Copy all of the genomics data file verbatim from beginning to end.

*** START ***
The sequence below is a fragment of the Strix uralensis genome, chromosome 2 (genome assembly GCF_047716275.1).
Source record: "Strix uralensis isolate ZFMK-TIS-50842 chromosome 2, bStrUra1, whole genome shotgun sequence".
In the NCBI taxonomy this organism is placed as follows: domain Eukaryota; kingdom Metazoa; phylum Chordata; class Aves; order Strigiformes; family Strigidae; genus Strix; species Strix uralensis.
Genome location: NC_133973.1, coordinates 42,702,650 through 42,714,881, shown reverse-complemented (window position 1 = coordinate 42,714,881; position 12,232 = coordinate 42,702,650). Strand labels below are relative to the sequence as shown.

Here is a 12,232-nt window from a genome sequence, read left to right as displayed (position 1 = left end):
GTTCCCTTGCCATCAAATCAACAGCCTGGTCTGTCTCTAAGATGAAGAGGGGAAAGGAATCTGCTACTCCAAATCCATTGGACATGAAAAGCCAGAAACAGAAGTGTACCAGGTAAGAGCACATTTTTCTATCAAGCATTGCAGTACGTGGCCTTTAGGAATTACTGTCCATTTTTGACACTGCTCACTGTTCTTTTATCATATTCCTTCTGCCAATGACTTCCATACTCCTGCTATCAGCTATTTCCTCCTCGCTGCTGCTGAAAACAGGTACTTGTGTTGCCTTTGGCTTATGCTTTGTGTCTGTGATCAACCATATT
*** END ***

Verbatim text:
The sequence below is a fragment of the Strix uralensis genome, chromosome 2 (genome assembly GCF_047716275.1).
Source record: "Strix uralensis isolate ZFMK-TIS-50842 chromosome 2, bStrUra1, whole genome shotgun sequence".
In the NCBI taxonomy this organism is placed as follows: domain Eukaryota; kingdom Metazoa; phylum Chordata; class Aves; order Strigiformes; family Strigidae; genus Strix; species Strix uralensis.
Genome location: NC_133973.1, coordinates 42,702,650 through 42,714,881, shown reverse-complemented (window position 1 = coordinate 42,714,881; position 12,232 = coordinate 42,702,650). Strand labels below are relative to the sequence as shown.

Here is a 12,232-nt window from a genome sequence, read left to right as displayed (position 1 = left end):
GTTCCCTTGCCATCAAATCAACAGCCTGGTCTGTCTCTAAGATGAAGAGGGGAAAGGAATCTGCTACTCCAAATCCATTGGACATGAAAAGCCAGAAACAGAAGTGTACCAGGTAAGAGCACATTTTTCTATCAAGCATTGCAGTACGTGGCCTTTAGGAATTACTGTCCATTTTTGACACTGCTCACTGTTCTTTTATCATATTCCTTCTGCCAATGACTTCCATACTCCTGCTATCAGCTATTTCCTCCTCGCTGCTGCTGAAAACAGGTACTTGTGTTGCCTTTGGCTTATGCTTTGTGTCTGTGATCAACCATATT